We characterize conflict diffusion mechanisms in continuous space across South Sudan for the five types of conflict events discussed above, based on the duration of conflict events and military power of actors involved in conflicts. Thus far, researchers studying diffusion processes of conflict and some other social phenomena, such as crime, often use areal unit models, where events and other kinds of data are aggregated to usually administrative areas or grid cells by either the data provider or the researcher. Therefore, even when point or event level data is available, these processes are not frequently studied in continuous space. Though there have been some studies of conflict events in continuous space (Zammit-Mangion et al., 2012), none has specifically parameterized diffusion in conflict event data in continuous space. Therefore, we tackle the challenge of modeling spatial dependence of conflict events in continuous space.

3 Data

Event or point level data is characterized by an exact location, or coordinates, affiliated with the event and the events sometimes also have date/time affiliations. We refer to these events as points as these will be the “points” in our “point process” statistical methodology and they occur at exact points in space. Using data from the Armed Conflict Location and Event Data (ACLED) (Raleigh et al., 2010), this study examines conflict processes of five event types, including three types of battles (in which armed forces are often involved with different outcomes of territorial integrity), riots/protests (public demonstration and violent protest), and violence against civilians (physical harm to civilians, which can also be committed by rioters and/or to protesters) in South Sudan from 2011 to 2018. ACLED collects this data through news from international, regional, and local media reports as well as NGO accounts (ACLED, 2019).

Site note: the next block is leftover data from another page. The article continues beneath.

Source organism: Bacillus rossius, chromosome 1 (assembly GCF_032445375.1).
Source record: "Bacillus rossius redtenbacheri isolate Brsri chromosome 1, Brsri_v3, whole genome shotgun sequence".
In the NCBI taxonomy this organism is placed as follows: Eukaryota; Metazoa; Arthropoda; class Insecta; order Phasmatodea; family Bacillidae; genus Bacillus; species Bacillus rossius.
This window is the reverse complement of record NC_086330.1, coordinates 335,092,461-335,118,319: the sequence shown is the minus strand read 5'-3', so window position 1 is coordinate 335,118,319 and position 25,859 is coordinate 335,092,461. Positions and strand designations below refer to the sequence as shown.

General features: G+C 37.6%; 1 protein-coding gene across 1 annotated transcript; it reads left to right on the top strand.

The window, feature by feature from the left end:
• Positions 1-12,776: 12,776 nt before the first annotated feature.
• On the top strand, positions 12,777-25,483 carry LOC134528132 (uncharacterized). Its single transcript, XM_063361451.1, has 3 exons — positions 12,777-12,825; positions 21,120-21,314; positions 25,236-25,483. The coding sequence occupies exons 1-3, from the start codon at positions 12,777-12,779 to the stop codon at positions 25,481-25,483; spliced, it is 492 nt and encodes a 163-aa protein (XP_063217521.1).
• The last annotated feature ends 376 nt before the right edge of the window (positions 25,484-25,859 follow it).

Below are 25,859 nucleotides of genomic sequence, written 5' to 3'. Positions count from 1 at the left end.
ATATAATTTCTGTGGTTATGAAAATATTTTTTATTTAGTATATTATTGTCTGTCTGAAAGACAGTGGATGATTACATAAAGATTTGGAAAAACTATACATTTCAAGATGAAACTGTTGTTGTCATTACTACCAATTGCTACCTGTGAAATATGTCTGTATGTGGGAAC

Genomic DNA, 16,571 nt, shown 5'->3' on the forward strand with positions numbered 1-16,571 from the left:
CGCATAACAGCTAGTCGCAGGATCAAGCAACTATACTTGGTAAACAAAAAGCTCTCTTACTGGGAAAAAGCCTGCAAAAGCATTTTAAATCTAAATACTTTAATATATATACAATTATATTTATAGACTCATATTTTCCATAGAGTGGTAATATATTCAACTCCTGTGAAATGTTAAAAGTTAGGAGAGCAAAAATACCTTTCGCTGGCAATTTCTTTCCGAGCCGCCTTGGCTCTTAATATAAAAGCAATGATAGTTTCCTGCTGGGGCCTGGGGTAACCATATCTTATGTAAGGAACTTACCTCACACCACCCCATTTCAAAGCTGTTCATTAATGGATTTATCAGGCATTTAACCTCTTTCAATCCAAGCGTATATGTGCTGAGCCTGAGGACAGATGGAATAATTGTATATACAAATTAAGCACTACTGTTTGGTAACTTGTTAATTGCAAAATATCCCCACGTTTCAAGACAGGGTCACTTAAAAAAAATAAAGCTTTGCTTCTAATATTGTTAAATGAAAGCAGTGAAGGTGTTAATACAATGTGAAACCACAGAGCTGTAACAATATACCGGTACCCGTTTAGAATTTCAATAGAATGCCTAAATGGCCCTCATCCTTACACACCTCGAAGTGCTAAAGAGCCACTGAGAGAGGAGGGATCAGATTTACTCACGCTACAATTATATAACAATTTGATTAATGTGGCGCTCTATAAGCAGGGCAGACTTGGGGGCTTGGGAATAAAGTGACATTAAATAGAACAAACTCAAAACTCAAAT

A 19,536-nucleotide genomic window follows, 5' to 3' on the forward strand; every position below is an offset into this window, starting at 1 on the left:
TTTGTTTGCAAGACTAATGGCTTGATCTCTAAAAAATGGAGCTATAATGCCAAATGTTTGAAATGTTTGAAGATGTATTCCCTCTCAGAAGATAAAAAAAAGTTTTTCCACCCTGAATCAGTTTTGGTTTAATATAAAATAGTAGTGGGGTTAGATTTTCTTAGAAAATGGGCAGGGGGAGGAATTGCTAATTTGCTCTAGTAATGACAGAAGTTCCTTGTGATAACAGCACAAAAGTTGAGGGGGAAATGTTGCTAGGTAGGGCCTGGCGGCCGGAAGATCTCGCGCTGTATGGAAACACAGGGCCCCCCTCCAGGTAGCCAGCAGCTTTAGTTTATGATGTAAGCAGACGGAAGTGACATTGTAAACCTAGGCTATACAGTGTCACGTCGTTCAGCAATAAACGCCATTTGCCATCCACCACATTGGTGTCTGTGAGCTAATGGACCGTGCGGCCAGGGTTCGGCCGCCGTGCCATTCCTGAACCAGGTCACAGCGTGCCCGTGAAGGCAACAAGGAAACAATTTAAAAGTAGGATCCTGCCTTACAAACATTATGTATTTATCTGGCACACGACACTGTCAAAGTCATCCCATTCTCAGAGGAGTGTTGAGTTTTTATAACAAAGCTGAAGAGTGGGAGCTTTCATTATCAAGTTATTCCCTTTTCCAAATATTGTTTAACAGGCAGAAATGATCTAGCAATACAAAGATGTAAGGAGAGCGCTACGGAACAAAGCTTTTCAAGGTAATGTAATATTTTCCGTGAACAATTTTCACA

Our full dataset consists of 4654 conflict events in South Sudan from July 14, 2011 through December 10, 2018. We see in Fig. 1 that there are many more conflict events that occur after 2014. Figure 1 also illustrates the event type over time, where most of these events are battles where there is no change in territory and violence against civilians. The counts of each of these event types for the full time period are presented in the legend of Fig. 1.
Fig. 1

Frequency of conflict events in South Sudan over time, by conflict event type. The histogram bars are stacked on top of each other by event type

In Fig. 2a, we see the spatial distribution of these 4654 events over the country of South Sudan, where most of the events occur in the middle of the country. Each event has an affiliated transparency, so where there are darker colors in Fig. 2a and b, that means there are more events occurring at that location.
Fig. 2

Spatial distribution of conflict events over South Sudan. In Fig. 2a, all points, which represent conflict events, are equal size and the darker the point, the more events have occurred at that location. In Fig. 2b, the size of the point represents the duration of the event, and the shading again represents more events at that location. (a) Location only. (b) With duration